Learning the ropes, - an important course in life
By: Ron Neher, Natural Resources Conservation Service, Retired
“Learning the ropes,” the saying, comes from an old nautical term where new sailors needed to learn how to tie knots in working on sailing vessels as well as learning which rope went with which sail and how to handle them.” We hear this term today in all kinds of occupations. It is often referenced in regard to a newer or younger employee learning some pointers as well as a short-cut in a new line of work from an older or more experience professional.
Prior to my retirement with the Natural Resources Conservation Service, I noticed, on occasion, fathers and sons coming into the USDA Service Center for one reason or another. The father usually does the talking and the son is there listening. In effect, he is learning “the ropes” of a certain aspect of their farming or ranching operation.
When I was a kid college was seen as an optional form of education. Obviously there were some occupations where post high school education was necessary; but, many went straight to a job site of their choice and began work and did quite well.
Today things have changed. It seems like all high school students go off to college. I am sure not all, and even some do not finish college, but the percentage of college students is far greater today than when I was of that age. However, you don’t and never do learn it all in college.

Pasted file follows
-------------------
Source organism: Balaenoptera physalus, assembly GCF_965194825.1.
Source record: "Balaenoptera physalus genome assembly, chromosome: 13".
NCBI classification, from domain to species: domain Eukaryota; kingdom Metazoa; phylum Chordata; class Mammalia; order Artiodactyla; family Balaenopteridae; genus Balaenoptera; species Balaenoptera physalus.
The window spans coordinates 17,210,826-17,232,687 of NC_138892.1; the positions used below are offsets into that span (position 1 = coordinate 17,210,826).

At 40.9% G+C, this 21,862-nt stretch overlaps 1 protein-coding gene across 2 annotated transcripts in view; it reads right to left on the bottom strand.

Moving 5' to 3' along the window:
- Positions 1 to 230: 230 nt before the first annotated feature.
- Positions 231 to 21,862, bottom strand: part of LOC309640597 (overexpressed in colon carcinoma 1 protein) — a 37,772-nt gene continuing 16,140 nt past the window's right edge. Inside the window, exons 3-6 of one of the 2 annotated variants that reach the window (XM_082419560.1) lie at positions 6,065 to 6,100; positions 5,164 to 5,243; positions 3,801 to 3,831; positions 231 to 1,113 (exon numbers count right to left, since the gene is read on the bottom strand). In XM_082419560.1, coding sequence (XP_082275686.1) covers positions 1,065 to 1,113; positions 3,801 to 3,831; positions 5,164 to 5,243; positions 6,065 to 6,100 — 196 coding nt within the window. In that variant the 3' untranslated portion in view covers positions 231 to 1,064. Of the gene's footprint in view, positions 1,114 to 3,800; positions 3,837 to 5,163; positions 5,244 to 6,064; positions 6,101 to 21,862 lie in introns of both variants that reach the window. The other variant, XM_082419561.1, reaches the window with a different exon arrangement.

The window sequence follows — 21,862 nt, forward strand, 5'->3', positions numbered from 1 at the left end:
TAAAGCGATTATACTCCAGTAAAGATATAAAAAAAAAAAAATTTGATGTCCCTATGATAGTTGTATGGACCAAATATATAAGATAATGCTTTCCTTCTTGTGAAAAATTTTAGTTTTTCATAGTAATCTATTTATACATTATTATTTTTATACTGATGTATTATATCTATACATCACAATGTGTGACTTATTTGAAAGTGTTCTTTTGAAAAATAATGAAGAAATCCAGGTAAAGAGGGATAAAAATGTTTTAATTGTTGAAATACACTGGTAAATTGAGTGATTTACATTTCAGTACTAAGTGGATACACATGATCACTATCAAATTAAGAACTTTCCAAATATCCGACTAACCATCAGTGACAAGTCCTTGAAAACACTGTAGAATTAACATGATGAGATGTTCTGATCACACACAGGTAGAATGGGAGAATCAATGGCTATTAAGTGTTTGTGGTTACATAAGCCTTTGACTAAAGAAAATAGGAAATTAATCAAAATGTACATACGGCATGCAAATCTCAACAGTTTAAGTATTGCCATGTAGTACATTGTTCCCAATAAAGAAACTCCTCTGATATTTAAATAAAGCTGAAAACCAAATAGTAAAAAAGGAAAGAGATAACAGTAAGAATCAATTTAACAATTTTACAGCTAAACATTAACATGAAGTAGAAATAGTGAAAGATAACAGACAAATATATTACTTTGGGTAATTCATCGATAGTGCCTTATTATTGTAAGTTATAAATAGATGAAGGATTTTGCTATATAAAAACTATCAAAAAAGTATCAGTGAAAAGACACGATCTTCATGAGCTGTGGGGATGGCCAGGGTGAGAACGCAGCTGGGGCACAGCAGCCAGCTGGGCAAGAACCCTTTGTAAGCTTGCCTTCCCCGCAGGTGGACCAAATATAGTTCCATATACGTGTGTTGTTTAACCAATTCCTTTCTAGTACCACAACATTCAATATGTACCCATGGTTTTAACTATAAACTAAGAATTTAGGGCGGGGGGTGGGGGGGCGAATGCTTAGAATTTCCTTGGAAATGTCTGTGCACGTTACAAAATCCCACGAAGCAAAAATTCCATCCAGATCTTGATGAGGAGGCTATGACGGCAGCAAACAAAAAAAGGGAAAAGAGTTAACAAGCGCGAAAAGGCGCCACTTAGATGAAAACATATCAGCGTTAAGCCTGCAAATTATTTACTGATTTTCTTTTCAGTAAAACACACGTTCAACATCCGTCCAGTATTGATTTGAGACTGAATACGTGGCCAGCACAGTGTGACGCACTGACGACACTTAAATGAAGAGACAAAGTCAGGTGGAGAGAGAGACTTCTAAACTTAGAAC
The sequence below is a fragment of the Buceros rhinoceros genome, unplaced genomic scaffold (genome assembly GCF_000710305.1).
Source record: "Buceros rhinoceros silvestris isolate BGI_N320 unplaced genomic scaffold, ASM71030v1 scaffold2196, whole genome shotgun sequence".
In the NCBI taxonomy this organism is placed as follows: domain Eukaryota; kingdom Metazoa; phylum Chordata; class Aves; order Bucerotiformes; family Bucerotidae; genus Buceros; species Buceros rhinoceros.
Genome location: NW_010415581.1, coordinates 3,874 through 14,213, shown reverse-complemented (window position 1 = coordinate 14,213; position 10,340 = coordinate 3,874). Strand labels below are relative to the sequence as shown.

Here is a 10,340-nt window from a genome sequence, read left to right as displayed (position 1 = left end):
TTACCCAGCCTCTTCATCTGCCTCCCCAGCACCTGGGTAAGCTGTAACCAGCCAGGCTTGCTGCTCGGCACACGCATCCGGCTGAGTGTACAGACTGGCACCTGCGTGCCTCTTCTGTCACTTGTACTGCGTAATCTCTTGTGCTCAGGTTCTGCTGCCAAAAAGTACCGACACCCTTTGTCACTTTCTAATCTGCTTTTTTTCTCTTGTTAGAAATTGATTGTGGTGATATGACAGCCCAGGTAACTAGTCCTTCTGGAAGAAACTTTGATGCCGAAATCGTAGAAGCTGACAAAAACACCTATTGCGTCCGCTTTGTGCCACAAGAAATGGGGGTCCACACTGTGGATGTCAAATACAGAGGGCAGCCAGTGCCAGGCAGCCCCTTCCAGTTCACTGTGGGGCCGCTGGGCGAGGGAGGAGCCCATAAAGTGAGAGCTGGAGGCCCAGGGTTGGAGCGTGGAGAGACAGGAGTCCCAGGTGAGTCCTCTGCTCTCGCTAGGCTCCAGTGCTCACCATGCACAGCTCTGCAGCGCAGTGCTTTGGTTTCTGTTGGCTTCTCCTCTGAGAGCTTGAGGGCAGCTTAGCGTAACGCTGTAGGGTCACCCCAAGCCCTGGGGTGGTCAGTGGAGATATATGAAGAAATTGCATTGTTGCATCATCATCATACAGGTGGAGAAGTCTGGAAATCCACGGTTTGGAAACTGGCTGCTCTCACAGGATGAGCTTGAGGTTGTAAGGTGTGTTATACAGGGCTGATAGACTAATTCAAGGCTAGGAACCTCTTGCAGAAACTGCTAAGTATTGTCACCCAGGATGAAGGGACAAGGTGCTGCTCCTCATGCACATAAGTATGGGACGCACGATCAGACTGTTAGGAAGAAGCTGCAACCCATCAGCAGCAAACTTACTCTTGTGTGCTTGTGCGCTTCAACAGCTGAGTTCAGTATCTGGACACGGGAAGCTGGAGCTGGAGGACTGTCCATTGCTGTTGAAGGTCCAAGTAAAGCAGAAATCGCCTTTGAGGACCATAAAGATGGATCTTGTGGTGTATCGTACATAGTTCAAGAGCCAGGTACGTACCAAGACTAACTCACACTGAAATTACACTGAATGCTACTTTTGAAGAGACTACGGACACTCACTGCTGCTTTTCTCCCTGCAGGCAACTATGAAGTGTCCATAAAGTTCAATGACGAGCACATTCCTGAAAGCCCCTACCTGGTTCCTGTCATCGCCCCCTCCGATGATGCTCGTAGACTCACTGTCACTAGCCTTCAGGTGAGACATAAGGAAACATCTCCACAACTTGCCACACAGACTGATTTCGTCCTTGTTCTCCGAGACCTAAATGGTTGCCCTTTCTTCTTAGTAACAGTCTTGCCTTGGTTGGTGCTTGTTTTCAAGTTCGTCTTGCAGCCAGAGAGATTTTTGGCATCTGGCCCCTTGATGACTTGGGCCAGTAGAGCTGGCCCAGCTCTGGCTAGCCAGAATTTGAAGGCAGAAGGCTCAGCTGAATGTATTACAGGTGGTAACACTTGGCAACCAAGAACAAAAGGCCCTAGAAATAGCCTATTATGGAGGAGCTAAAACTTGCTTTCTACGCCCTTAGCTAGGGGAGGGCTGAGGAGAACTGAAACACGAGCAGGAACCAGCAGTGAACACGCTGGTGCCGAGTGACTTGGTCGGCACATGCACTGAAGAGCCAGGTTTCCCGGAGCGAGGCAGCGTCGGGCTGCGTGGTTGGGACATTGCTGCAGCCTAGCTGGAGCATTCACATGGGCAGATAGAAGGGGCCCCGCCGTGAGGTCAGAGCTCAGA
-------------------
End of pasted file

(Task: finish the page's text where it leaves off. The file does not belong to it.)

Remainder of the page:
College is good, - I even have a few degrees of my own. But as I heard an old well-educated gentleman say one time, - and he openly admitted to it, - “I have a lot of degrees but very little temperature.”
One thing new employees need (in any field of vocation) is mentoring in one form or another. Many feel after graduation that as long as they have a good working knowledge of the computer, - and associated electronics, - then they are set. Look out world, come and get me!
Learning from the experienced is so critical. Whether it is in the field of agriculture or some other profession, you will never guess what additional knowledge, trick, short-cut, or philosophy you will learn from that older person many look at as a person who is progressing.
I remember learning much from a retired employee with the Soil Conservation Service in Eads, Colorado. Wayne Glover taught me more of how to do my job, how farmers and ranchers think in regard to government programs, and why we do what we do than anyone I have yet worked with in this agency. He has long since passed on but some of the information I have written in previous news articles included information I gained from working with him.
Much of what I am today came from a man who only had a ninth grade education, came to California from Oklahoma in a covered wagon in 1907, and basically started working in 1920 after his mother died to help provide for his younger brothers and sisters. He knew nothing but hard work. He was my Dad. Don’t think you have to hang around the “educated” to learn. Learning and self-advancement can come from anyone, - from the uneducated to the PhD as well as from all sorts of life experiences. You never know where you might learn something, - just pay attention.